Davis watched as Shell spoke from his heart on the practice field. The former was amazed because Shell had to go against the Chargers’ Pro Bowl defensive end, Fred Dean.
When the Raiders took the field the following day, they had a six-point lead with seven minutes left in the game.
The Chargers’ fans implored their team to reclaim possession because they could put points on the board in a hurry because of their vaunted “Air Coryell” offense.
However, Flores instructed his Raiders to resort to their running attack and milk the clock rest of the way. The ploy worked.
Shell carried most of the load for Oakland. His outstanding run-blocking skills help keep Dean and the other San Diego defensive linemen at bay.
The Raiders prevailed, 34-27. They went on to beat Dick Vermeil’s Philadephia Eagles in Super Bowl XV, 27-10.
Art Shell earned the second and final Super Bowl ring of his legendary 15-year pro football playing career. Oakland overcame great odds and became the only Wild Card team to win the Vince Lombardi Trophy in 1980.
As Art Shell became an established veteran offensive lineman, he prepared for his transition into the NFL coaching ranks.
From Player to Coach
Shell reached out to Raiders owner Al Davis and asked him how he could get his pro football coaching career off the ground.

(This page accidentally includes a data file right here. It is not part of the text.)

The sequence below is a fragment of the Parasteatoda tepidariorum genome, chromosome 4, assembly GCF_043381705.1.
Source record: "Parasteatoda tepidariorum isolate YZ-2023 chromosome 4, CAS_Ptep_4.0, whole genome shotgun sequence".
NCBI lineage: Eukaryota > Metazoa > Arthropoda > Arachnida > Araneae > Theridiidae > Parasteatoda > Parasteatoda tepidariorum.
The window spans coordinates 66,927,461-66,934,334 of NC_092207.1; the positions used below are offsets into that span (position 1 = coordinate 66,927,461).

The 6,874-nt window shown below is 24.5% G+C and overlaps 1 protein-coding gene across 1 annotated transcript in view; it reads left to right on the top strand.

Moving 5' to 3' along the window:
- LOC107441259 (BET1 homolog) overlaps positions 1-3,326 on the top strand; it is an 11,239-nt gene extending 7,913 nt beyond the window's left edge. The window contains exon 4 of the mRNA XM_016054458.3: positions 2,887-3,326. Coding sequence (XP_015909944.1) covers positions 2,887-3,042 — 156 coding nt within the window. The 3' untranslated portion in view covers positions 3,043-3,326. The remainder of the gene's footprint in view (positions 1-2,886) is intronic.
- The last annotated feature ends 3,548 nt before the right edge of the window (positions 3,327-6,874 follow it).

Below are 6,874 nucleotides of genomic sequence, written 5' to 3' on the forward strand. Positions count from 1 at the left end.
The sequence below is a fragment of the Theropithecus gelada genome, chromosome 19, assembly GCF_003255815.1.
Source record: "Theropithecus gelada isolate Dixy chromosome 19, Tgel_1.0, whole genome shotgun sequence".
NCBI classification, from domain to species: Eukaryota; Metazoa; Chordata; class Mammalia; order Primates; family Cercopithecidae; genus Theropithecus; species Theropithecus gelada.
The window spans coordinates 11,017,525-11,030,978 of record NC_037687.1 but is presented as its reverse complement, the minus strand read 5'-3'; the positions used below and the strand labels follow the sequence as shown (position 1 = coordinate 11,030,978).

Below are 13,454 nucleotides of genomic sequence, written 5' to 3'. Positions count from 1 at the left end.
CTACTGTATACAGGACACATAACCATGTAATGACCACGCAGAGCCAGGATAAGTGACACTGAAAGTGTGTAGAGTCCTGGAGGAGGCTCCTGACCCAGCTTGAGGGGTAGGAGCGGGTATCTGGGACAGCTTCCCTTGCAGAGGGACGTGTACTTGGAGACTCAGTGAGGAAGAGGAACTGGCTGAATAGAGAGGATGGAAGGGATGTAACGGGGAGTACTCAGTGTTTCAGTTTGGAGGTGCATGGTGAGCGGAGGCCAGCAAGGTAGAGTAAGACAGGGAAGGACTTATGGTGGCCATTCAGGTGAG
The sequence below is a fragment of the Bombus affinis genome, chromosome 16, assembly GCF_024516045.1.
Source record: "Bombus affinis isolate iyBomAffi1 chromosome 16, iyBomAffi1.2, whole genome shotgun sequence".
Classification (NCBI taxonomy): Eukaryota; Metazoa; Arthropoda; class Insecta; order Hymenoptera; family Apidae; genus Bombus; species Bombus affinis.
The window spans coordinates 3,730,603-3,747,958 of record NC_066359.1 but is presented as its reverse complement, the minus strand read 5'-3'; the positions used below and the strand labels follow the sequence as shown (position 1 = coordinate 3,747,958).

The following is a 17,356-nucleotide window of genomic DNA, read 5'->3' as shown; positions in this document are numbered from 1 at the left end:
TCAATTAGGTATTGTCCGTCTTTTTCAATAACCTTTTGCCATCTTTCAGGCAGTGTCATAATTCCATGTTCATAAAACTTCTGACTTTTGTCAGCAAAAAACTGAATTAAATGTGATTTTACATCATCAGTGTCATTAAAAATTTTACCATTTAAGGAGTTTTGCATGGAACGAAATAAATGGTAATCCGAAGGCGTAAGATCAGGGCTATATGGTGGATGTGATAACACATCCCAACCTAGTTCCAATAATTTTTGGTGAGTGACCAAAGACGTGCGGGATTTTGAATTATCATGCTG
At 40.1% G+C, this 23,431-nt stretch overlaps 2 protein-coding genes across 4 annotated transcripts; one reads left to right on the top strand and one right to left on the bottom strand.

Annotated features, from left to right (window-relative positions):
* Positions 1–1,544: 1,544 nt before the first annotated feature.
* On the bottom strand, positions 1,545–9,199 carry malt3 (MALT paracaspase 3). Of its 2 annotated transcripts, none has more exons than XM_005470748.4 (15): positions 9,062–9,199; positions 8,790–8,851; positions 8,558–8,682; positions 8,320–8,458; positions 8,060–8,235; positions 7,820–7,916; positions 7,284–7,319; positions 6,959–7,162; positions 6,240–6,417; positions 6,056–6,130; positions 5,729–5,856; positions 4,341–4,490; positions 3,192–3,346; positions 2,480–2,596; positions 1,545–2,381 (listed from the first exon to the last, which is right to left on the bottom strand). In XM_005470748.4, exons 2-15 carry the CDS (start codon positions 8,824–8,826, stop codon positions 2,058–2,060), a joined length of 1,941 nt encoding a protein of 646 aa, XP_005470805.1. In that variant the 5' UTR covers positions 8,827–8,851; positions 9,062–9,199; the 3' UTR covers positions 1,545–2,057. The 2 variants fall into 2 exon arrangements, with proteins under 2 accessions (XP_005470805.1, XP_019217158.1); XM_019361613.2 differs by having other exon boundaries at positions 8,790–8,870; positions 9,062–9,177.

Davis advised Shell to focus his energy on the Raiders’ offensive line. They would talk more about the coaching opportunity in greater detail as Shell’s pro football career wound down.
Al Davis never forgot that conversation with Art Shell.
Davis helped Shell become a volunteer coach with the California Golden Bears from 1981 to 1982.
That ultimately set the stage for Art Shell to become the Raiders’ offensive line coach in the 1983 NFL campaign, per Sports Illustrated.
The Raiders moved to Los Angeles prior to the strike-shortened 1982 NFL season.
That was also the same year Lyle Alzado, the former Denver Broncos pass rusher who could never get the better of Art Shell, joined the team.
When Alzado saw Shell, who was entering his final pro football season, on the first day of training camp, he tried to reciprocate the kindness Shell had shown him for all those years.
“Art just smiled, and then he knocked the crap out of me,” Alzado told Sports Illustrated in the fall of 1989.
Art Shell, one of the greatest offensive tackles of his era, retired following the 1982 NFL season.
Art Shell and his wife Janice have two sons: Arthur III and Christopher.
Shell embarked on a 19-year coaching career after he retired from the National Football League in 1982.
Davis hired Shell to become the Los Angeles Raiders’ offensive line coach from 1983 to 1989.
Los Angeles averaged nine wins per year during that seven-season stretch. They made the postseason three times and won Super Bowl XVIII at the end of the 1983 NFL campaign.
Behind Marcus Allen’s two touchdown runs, the Raiders manhandled Joe Theismann’s Washington Redskins, 38-9.
Shell won his first Super Bowl as a coach and third overall since entering the league in 1968.
Shell gave credit to his Oakland Raiders Hall of Fame head coach John Madden for teaching him people skills, which, in turn, helped him succeed as an NFL coach.